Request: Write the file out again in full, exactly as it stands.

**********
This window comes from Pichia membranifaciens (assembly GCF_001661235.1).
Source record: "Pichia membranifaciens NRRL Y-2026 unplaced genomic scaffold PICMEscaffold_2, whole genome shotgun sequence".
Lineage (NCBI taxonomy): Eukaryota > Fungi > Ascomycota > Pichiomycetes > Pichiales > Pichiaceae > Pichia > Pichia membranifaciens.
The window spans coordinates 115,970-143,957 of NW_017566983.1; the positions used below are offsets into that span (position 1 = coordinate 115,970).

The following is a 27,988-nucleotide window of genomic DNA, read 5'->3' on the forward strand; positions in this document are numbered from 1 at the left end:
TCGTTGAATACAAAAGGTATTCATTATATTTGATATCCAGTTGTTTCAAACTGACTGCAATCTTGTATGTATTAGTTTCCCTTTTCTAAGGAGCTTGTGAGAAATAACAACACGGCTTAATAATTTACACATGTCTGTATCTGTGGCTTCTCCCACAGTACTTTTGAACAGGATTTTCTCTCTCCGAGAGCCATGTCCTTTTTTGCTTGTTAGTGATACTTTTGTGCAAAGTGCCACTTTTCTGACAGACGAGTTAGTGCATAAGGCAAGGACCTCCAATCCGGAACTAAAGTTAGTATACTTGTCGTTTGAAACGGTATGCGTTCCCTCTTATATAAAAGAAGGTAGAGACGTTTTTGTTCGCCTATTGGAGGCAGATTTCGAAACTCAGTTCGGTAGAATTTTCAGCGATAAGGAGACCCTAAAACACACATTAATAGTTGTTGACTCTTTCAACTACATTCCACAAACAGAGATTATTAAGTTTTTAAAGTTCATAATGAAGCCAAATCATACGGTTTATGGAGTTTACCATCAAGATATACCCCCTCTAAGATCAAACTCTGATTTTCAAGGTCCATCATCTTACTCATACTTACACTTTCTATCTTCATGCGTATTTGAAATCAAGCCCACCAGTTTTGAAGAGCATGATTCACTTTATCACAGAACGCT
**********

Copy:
This window comes from Pichia membranifaciens (assembly GCF_001661235.1).
Source record: "Pichia membranifaciens NRRL Y-2026 unplaced genomic scaffold PICMEscaffold_2, whole genome shotgun sequence".
Lineage (NCBI taxonomy): Eukaryota > Fungi > Ascomycota > Pichiomycetes > Pichiales > Pichiaceae > Pichia > Pichia membranifaciens.
The window spans coordinates 115,970-143,957 of NW_017566983.1; the positions used below are offsets into that span (position 1 = coordinate 115,970).

The following is a 27,988-nucleotide window of genomic DNA, read 5'->3' on the forward strand; positions in this document are numbered from 1 at the left end:
TCGTTGAATACAAAAGGTATTCATTATATTTGATATCCAGTTGTTTCAAACTGACTGCAATCTTGTATGTATTAGTTTCCCTTTTCTAAGGAGCTTGTGAGAAATAACAACACGGCTTAATAATTTACACATGTCTGTATCTGTGGCTTCTCCCACAGTACTTTTGAACAGGATTTTCTCTCTCCGAGAGCCATGTCCTTTTTTGCTTGTTAGTGATACTTTTGTGCAAAGTGCCACTTTTCTGACAGACGAGTTAGTGCATAAGGCAAGGACCTCCAATCCGGAACTAAAGTTAGTATACTTGTCGTTTGAAACGGTATGCGTTCCCTCTTATATAAAAGAAGGTAGAGACGTTTTTGTTCGCCTATTGGAGGCAGATTTCGAAACTCAGTTCGGTAGAATTTTCAGCGATAAGGAGACCCTAAAACACACATTAATAGTTGTTGACTCTTTCAACTACATTCCACAAACAGAGATTATTAAGTTTTTAAAGTTCATAATGAAGCCAAATCATACGGTTTATGGAGTTTACCATCAAGATATACCCCCTCTAAGATCAAACTCTGATTTTCAAGGTCCATCATCTTACTCATACTTACACTTTCTATCTTCATGCGTATTTGAAATCAAGCCCACCAGTTTTGAAGAGCATGATTCACTTTATCACAGAACGCT